Railroad Shanty History
The Southern Pacific Railroad flagman's shanty, also known as a watchman's or signalman's shanty, was a 5 feet by 8 feet wooden structure. It was originally located on the northwest side of Maclay Avenue approximately 60 feet northeast of the center line of Southern Pacific Railroad's main track in San Fernando.
The shanty and a pot-bellied stove were moved to the Maclay location in 1914. The shanty remained operational until automatic signals were added at the Maclay Avenue crossing in 1948. With the automatic signals, the need for the flagman and his shanty were no longer necessary and the need for a flagman faded into history..
Until then, the flagman was an employee of the railroad assigned to protect anyone performing work on, or moving toward, the railroad right of way. For example, a car approaching the track would be warned when a train was approaching. With his lantern the flagman would customarily signal approaching travelers and automobiles to protect them against existing dangers of approaching cars or trains and warn to stop. "Stop, Look and Listen" was the theme of the day, when crossing any railroad tracks. The flagman typically worked 12 hour shifts.
Knowing the inevitable ruin of the no-longer-needed shanty, Ray Ayers, a railroad enthusiast and a member of the Railroad Club of Southern California, came to the rescue and purchased the shanty from Southern Pacific for $1.00 on January 20, 1949. His plan was to convert the shanty into a meeting place for railroad buffs. The original stove had disappeared long before the signals were installed, but one was provided by Southern Pacific when the shanty was purchased by Ayers.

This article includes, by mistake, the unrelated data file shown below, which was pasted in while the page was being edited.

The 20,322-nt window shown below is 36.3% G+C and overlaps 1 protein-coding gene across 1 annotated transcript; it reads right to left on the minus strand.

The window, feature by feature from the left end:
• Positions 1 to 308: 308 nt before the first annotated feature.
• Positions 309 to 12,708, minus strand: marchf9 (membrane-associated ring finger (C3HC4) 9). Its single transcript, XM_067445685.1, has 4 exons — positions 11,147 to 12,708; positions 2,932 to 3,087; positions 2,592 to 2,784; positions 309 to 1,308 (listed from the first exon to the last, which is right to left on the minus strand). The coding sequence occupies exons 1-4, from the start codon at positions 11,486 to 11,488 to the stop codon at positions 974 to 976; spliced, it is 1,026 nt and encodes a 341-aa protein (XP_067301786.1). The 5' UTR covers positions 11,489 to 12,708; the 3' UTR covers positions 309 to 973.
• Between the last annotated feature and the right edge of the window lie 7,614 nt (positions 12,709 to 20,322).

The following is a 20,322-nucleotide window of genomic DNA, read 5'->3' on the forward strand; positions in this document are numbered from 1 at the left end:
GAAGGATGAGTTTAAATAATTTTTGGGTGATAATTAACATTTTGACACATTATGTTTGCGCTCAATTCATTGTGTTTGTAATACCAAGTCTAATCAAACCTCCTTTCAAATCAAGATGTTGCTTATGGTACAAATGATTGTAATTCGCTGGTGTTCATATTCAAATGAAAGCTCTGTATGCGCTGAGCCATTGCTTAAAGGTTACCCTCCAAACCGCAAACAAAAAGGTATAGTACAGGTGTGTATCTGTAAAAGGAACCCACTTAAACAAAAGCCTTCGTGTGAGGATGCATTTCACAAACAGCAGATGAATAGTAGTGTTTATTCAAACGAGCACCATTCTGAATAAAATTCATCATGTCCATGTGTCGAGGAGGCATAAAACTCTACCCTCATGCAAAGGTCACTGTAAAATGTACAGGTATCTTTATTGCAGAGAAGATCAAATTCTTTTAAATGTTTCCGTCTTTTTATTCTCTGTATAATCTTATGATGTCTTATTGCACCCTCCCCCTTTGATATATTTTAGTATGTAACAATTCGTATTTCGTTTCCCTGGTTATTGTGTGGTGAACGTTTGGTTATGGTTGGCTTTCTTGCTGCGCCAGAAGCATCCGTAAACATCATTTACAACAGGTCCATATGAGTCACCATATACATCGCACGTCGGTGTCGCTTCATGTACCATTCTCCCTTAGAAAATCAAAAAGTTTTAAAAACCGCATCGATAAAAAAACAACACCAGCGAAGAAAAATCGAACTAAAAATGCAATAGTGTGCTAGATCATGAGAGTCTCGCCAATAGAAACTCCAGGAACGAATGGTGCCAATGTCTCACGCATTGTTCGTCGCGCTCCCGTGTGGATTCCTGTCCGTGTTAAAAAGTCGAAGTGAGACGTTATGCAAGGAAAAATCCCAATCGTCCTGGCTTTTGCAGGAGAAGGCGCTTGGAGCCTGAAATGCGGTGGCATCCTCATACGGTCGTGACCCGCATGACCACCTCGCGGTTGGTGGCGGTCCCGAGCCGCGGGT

Sixty-one years later, Ray Ayers' son, Paul, donated the same shanty to the San Fernando Valley Historical Society (SFVHS).
The Society took possession of the shanty on March 29, 2010 and restoration began immediately. Within days a foundation was framed and poured. Once dry, the shanty was placed onto the foundation and nailed down to the mudsill that was bolted to the foundation. Deteriorating and weather-worn wood portions were removed and scraped clean. A new roof and a new wood floor were added. The windows were cleaned, glass panes restored and missing putty replaced.
The interior has also been painted and period railroad mementos including a telegraph and vintage typewriter have been included. Bricks were installed where the coal burning pot-bellied stove now sits.
The exterior was repainted with the original Southern Pacific Railroad shanty colors. An awning over the door was constructed and installed so that the shanty looked as it did in 1914. A redwood deck was added, with wheel chair access, at the front of the shanty and around its left side. The Society placed railroad memorabilia such as a luggage cart, water barrel and other items on the deck. Original railroad tracks and ties have also been placed next to the shanty, providing the observer a glimpse into the past.